On May 22, Robert P. Langlands, Professor Emeritus in the School of Mathematics, received The Norwegian Academy of Science and Letters, 2018 Abel Prize, which was presented at the University Aula in Oslo. The Abel Committee cited Langlands "for his visionary program connecting representation theory to number theory."
The Sixth Abel Conference, hosted by the University of Minnesota, from November 14–16, 2018, will celebrate the mathematical achievements of Langlands and discuss the thriving and broad landscape of modern mathematics that have inspired the work of mathematicians for the last three decades.
Robert Langlands's profound insights in number theory and representation theory include the formulation of general principles relating automorphic forms and algebraic number theory; the introduction of a general class of L-functions; the construction of a general theory of Eisenstein series; the introduction of techniques for dealing with particular cases of the Artin conjecture (which proved to be of use in the proof of Fermat's theorem); the introduction of endoscopy; and the development of techniques for relating the zeta functions of Shimura varieties to automorphic L-functions.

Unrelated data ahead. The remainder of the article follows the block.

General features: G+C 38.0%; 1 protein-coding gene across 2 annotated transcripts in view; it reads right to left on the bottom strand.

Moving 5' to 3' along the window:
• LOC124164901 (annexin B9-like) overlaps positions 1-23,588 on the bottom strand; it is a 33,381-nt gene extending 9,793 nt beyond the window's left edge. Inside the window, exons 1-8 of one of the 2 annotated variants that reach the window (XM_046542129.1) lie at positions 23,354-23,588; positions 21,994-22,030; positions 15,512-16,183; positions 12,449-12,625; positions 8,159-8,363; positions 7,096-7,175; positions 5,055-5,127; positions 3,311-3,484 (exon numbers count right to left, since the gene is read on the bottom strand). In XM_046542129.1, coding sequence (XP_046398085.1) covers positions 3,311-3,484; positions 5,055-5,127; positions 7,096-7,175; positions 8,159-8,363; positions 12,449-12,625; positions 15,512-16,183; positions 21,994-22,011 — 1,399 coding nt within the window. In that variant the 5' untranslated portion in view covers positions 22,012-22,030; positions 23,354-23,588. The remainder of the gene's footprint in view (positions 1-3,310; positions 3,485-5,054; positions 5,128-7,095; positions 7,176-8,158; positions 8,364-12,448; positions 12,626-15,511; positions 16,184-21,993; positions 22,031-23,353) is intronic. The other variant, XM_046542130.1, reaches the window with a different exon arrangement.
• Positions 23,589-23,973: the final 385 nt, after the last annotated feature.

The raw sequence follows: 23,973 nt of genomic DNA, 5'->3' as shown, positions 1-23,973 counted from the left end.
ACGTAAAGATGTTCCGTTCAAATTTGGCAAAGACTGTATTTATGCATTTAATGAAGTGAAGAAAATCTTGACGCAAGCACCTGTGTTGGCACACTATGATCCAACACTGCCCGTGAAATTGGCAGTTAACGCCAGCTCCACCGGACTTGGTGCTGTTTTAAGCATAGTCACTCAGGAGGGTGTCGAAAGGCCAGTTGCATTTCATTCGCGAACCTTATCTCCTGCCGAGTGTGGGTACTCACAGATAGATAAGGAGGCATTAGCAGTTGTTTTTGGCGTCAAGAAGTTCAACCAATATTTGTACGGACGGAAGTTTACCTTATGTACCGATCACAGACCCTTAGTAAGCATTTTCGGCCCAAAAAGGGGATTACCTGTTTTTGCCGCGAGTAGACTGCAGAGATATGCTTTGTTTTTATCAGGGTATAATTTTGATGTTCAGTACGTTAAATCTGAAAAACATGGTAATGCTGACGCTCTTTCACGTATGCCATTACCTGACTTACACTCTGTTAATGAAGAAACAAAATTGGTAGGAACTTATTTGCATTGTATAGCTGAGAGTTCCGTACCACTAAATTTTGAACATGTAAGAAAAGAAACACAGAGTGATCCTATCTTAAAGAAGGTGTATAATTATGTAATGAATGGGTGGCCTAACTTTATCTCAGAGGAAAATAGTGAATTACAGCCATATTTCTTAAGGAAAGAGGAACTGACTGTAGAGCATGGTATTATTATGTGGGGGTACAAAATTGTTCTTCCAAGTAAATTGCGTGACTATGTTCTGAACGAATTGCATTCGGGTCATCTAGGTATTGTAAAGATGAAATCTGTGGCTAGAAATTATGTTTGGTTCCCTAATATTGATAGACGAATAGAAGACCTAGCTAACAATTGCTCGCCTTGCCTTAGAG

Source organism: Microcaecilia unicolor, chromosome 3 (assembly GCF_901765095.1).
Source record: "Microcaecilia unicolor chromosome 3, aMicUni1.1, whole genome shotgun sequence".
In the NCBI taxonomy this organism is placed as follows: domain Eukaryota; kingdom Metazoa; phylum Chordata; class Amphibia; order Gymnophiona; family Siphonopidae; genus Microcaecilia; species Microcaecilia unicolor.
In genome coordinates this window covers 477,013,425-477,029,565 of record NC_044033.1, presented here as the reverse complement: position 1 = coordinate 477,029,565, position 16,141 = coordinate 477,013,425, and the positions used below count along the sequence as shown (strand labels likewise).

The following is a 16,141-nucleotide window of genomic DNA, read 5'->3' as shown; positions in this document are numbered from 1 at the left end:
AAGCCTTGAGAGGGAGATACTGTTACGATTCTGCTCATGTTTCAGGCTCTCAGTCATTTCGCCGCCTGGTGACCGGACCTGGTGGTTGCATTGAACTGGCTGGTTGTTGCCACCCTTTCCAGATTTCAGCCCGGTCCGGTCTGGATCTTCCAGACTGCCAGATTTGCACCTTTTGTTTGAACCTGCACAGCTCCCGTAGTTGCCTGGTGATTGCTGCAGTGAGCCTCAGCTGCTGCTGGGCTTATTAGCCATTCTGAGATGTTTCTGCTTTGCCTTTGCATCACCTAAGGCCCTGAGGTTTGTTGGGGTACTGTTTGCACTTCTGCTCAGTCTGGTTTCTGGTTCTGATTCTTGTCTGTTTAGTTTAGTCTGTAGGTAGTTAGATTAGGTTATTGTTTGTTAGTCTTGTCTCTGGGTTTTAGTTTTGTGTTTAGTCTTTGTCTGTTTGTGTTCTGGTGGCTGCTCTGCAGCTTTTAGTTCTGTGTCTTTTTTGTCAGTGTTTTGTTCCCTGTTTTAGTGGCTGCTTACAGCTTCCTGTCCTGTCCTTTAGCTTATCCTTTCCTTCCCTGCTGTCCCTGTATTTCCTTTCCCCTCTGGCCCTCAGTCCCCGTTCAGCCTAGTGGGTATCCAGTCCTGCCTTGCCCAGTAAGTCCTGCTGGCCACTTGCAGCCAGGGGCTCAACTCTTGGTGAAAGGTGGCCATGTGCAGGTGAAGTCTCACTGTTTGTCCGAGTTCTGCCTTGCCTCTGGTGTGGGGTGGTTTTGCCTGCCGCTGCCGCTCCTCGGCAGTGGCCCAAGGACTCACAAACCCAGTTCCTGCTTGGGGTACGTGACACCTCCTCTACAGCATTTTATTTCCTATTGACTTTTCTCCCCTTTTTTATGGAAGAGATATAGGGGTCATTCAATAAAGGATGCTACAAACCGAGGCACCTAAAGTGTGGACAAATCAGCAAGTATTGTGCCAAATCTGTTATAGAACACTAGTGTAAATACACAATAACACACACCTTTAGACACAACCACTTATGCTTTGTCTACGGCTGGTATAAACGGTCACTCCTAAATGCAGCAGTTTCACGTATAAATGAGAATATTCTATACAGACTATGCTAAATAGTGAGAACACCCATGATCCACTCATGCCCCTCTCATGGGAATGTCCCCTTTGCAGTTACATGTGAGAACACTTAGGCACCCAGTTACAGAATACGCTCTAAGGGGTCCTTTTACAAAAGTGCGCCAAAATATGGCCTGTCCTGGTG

Among Langlands's honors are the Shaw Prize in Mathematical Sciences (2007); the Frederic Esser Nemmers Prize in Mathematics (2006); the Grande Médaille d'Or (Gold Medal) of the French Academy of Sciences (2000); the Wolf Prize in Mathematics (jointly with Andrew Wiles, 1996); the inaugural National Academy of Sciences Award in Mathematics (1988); the Common Wealth Award (1984); and the American Mathematical Society's Cole Prize (1982).
Read more about the event here.